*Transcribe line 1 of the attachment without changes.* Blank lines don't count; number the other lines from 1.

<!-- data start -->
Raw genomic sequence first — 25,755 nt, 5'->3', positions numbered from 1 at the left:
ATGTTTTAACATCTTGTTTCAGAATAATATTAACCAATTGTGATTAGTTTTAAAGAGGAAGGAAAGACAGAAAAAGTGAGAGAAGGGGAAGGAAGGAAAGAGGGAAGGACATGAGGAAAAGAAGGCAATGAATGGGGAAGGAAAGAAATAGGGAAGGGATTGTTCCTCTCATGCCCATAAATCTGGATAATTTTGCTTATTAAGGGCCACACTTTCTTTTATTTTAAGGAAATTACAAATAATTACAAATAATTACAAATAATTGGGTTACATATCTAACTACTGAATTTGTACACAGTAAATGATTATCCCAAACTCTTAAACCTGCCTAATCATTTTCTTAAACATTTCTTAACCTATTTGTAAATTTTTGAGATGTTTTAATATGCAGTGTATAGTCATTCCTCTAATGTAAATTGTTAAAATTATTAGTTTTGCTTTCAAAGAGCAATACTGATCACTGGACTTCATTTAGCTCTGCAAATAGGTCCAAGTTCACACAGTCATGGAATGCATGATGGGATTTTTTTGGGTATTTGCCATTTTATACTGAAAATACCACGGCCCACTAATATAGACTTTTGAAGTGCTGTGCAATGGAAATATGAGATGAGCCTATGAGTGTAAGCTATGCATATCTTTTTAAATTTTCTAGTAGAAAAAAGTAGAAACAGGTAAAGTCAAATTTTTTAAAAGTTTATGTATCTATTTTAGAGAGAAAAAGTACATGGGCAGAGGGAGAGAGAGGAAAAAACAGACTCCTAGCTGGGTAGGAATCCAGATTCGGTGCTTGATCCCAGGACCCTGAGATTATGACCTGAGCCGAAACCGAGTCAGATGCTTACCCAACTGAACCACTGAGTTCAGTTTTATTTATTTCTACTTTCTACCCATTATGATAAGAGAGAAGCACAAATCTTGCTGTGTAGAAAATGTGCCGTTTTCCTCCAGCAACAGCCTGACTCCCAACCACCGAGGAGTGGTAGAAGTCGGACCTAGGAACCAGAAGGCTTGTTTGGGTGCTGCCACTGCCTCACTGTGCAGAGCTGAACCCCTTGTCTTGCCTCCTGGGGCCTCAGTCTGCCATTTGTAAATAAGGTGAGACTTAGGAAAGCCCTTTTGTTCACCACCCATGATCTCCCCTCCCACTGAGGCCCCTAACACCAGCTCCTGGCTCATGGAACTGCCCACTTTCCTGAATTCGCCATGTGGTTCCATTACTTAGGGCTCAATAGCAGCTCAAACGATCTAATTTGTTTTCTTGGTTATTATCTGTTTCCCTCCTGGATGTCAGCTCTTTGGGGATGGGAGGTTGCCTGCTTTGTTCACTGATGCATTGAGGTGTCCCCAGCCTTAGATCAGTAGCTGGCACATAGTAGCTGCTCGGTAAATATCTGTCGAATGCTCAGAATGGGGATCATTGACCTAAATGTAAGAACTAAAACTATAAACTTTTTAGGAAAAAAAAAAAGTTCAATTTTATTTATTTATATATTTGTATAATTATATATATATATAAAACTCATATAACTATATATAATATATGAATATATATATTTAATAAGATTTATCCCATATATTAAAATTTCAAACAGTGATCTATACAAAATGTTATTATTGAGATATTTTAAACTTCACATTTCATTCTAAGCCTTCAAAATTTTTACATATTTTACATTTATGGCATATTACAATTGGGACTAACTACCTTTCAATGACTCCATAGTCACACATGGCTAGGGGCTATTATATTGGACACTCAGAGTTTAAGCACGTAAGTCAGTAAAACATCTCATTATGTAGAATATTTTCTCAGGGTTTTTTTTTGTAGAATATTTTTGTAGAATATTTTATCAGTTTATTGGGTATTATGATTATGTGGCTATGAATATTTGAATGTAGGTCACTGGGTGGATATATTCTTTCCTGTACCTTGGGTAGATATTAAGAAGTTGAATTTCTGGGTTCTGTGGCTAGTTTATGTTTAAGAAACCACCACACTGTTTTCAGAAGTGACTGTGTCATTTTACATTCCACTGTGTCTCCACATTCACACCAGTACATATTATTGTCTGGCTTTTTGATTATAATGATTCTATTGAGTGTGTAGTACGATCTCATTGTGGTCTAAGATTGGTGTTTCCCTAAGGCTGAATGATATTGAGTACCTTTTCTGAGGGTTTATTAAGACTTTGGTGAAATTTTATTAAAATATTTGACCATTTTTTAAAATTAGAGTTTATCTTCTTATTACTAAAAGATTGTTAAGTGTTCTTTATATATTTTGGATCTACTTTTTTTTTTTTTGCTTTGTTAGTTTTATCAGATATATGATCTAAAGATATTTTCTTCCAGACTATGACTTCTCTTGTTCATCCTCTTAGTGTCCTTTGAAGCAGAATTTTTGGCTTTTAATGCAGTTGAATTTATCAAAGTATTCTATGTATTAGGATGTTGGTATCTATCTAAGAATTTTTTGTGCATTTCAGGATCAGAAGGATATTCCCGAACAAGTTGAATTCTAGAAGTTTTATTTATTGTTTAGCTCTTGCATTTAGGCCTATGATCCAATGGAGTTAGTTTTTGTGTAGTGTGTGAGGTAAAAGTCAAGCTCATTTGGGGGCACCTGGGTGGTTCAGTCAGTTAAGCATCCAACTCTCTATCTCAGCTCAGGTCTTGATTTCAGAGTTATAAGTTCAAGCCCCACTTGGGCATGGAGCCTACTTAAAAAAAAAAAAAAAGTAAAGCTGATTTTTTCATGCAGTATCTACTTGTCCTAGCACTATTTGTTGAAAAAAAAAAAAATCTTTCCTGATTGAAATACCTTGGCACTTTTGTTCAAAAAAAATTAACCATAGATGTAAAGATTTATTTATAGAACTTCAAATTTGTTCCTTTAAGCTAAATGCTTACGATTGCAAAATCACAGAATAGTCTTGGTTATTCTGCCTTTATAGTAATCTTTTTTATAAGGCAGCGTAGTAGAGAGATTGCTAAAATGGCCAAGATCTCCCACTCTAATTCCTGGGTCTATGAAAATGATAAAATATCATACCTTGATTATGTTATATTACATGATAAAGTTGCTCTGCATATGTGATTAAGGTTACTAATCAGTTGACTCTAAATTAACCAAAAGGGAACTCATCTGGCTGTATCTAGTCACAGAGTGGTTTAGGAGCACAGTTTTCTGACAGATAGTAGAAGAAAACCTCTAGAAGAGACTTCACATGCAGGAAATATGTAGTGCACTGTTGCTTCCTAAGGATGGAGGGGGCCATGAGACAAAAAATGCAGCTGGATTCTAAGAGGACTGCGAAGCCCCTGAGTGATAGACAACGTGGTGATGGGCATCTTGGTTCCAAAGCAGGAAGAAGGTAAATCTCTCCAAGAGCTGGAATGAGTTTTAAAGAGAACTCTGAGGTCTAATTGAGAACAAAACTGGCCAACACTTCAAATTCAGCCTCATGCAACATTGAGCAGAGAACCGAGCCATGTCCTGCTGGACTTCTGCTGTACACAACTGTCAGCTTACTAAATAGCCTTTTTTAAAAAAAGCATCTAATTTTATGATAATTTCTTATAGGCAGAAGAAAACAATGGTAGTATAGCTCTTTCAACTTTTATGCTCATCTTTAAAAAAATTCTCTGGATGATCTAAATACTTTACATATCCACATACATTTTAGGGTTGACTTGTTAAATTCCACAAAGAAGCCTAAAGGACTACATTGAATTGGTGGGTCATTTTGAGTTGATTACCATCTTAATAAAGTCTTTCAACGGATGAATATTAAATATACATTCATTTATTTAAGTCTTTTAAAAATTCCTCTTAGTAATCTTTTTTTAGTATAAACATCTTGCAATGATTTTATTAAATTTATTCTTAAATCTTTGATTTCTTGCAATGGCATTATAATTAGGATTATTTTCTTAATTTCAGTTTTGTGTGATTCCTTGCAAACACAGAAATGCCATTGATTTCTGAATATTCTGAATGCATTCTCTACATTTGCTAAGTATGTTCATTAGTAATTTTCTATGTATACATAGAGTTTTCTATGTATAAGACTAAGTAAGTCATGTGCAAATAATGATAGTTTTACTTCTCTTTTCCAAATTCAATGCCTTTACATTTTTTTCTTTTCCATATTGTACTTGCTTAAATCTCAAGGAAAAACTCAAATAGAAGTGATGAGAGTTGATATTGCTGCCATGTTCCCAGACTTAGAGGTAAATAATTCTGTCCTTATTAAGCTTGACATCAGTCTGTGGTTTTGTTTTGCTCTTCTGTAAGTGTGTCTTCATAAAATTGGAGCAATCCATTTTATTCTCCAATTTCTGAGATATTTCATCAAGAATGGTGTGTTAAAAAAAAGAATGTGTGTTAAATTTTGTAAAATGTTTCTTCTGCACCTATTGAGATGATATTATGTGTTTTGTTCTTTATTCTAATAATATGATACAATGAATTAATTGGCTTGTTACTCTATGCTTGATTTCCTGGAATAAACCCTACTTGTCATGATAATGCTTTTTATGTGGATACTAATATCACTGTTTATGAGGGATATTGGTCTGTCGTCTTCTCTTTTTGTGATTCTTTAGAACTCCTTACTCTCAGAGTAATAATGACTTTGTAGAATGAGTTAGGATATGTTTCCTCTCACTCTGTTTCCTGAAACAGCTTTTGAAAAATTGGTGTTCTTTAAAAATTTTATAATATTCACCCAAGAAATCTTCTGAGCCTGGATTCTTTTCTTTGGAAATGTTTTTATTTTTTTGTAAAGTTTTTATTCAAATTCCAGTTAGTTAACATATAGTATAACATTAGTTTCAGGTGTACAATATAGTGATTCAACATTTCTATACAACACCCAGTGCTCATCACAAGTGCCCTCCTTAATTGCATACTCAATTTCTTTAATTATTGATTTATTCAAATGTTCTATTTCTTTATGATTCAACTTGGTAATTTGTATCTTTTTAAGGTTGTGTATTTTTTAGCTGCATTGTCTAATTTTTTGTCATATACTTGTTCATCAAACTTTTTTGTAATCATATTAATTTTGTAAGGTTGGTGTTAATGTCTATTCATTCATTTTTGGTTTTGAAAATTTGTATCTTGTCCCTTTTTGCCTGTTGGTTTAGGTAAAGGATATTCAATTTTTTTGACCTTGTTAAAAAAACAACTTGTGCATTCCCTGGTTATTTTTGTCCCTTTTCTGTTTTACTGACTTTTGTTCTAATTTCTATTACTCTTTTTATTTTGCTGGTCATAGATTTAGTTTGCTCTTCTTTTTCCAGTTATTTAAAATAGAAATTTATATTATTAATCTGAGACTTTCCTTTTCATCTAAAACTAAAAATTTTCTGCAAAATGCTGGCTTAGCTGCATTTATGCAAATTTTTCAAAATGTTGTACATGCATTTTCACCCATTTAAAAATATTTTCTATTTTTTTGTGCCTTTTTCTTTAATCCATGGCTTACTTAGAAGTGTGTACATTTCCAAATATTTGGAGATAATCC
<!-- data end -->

Raw genomic sequence first — 25,755 nt, 5'->3', positions numbered from 1 at the left: